How will the role of social experiments in democracy be transformed as large-scale social experiments become commonplace? In the mid-twentieth century, debates over authoritarian uses of statistics led to new paradigms in social psychology, management theory, and policy evaluation. In our own time, large-scale social experimentation and predictive modeling are reviving debates over the the authoritarian or democratic roles of data science in society. As even children learn to do data science with their and their friends’ data, we need ways to reconcile these capacities with democratic values.
In the mid-twentieth century, debates over authoritarian uses of statistics led to new paradigms in social psychology, management theory, and policy evaluation.
In the first part of this public talk within a class at UC Santa Cruz, you’ll hear about the history and future of democratic social experimentation, from Kurt Lewin and Karl Popper to Donald Campbell. In the second part, you will hear about my work on CivilServant, software that supports communities to conduct their own field experiments on the governance of algorithms and social behavior online.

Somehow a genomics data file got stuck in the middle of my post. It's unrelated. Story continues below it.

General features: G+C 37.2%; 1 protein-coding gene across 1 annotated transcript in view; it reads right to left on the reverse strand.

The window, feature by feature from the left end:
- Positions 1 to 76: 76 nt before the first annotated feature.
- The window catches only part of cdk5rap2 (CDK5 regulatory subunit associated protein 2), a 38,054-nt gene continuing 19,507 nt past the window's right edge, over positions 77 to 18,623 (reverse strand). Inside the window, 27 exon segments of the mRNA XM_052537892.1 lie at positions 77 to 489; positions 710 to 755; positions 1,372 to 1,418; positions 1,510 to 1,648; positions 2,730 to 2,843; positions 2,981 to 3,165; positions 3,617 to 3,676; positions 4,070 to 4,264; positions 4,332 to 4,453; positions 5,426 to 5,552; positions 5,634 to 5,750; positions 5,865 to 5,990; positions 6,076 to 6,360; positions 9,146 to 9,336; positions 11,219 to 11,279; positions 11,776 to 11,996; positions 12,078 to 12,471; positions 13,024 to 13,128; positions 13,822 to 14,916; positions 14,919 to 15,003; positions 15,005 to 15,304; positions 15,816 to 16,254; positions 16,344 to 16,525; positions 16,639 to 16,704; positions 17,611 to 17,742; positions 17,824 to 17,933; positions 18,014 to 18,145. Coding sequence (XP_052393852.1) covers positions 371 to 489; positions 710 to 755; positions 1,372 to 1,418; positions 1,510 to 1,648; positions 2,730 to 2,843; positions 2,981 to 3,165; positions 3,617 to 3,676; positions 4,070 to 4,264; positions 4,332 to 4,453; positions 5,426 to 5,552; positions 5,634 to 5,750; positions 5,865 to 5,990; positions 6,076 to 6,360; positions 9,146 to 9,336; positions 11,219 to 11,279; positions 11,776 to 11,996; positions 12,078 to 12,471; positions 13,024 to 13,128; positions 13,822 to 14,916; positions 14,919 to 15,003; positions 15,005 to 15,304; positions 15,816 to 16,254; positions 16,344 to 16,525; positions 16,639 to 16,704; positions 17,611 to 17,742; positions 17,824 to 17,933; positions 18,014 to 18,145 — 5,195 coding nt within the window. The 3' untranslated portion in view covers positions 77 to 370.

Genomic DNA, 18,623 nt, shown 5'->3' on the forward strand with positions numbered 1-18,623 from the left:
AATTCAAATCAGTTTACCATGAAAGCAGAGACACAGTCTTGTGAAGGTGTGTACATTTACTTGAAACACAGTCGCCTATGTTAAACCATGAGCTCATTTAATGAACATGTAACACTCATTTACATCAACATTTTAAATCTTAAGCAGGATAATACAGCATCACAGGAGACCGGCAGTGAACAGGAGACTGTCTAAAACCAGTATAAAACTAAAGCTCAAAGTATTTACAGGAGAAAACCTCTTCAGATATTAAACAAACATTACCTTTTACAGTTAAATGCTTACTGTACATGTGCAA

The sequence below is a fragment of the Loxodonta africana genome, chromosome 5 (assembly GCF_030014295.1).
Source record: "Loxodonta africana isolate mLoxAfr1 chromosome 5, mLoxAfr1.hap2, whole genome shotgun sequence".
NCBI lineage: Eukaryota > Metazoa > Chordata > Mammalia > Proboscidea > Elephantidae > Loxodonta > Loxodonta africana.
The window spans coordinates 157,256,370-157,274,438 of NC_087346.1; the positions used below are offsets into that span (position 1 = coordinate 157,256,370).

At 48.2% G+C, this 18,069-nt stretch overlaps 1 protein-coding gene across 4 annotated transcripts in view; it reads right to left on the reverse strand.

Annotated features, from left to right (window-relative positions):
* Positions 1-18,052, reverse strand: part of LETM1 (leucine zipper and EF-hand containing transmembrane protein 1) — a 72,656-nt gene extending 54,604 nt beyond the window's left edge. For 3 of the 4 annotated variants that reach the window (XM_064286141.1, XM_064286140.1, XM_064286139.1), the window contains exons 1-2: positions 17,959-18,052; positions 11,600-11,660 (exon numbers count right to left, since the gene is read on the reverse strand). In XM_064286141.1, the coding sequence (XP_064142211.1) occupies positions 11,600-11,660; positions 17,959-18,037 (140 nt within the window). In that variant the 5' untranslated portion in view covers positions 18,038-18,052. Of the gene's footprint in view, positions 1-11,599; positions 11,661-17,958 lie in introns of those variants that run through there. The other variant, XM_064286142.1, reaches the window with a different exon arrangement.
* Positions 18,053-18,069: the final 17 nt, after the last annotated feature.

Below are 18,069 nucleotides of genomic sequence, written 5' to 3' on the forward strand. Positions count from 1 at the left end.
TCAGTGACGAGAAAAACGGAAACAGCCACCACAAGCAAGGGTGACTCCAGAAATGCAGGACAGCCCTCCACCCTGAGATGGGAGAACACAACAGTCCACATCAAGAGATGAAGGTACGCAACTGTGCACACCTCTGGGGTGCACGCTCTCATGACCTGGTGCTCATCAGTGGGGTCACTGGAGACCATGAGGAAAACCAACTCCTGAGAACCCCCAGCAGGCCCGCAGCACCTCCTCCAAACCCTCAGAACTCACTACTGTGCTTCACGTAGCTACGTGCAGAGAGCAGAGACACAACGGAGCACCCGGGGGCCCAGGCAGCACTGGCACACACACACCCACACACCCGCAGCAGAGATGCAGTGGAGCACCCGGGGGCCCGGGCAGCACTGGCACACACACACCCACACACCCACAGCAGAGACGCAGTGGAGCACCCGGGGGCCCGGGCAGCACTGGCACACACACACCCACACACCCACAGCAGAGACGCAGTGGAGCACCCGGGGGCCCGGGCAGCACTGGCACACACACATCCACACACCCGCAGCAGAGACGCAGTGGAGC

Time: Thursday, 1:30pm to 3:05pm
Location: UC Santa Cruz Engineering 2, Room 506
Reducing Systemic Injustices by Humans and AI
(Stanford Graduate Christian Fellowship, Friday March 3rd, 7pm)
How can religious communities use data to live our faith more fully, especially where we and our technologies become part of the world’s injustices? On Friday, March 3rd, at 7pm, the Stanford University Graduate Christian Fellowship has invited me to give a public talk on “Reducing Systemic Injustices by Humans and AI.”
Institutional discrimination was the first major internal problem faced by early Christianity. Communities responded with accountability initiatives, institutional reform, and a generation of debate that gave us many of our most enduring ideas about the nature of the Christian faith. In this talk, I will connect those first-century debates with urgent contemporary questions about systemic injustice in the use of digital technologies.
Debates in early Christianity about discrimination, accountability, reform, and the theology of equality gave us many of our most enduring ideas about the Christian faith.
Today, advocates of digital media argue that it has broadened access to diverse voices and opportunities. Yet platform design and AI systems sometimes combine with common human tendencies to cause systematic discrimination, harassment, and other harms. In this talk, I’ll briefly describe my large-scale studies of online discrimination and my research helping people and AI systems change their behavior for the common good. I will also summarize work within Christianity to use data to understand and change our collective behavior to better follow our shared beliefs.
In this talk and in facilitated group discussions, I hope that attendees of all faiths and disciplines will find new ways to link their values with their research. Among Christians, I am excited to brainstorm ways that we can monitor our collective behavior, working together to reduce injustices that we and our communities contribute to.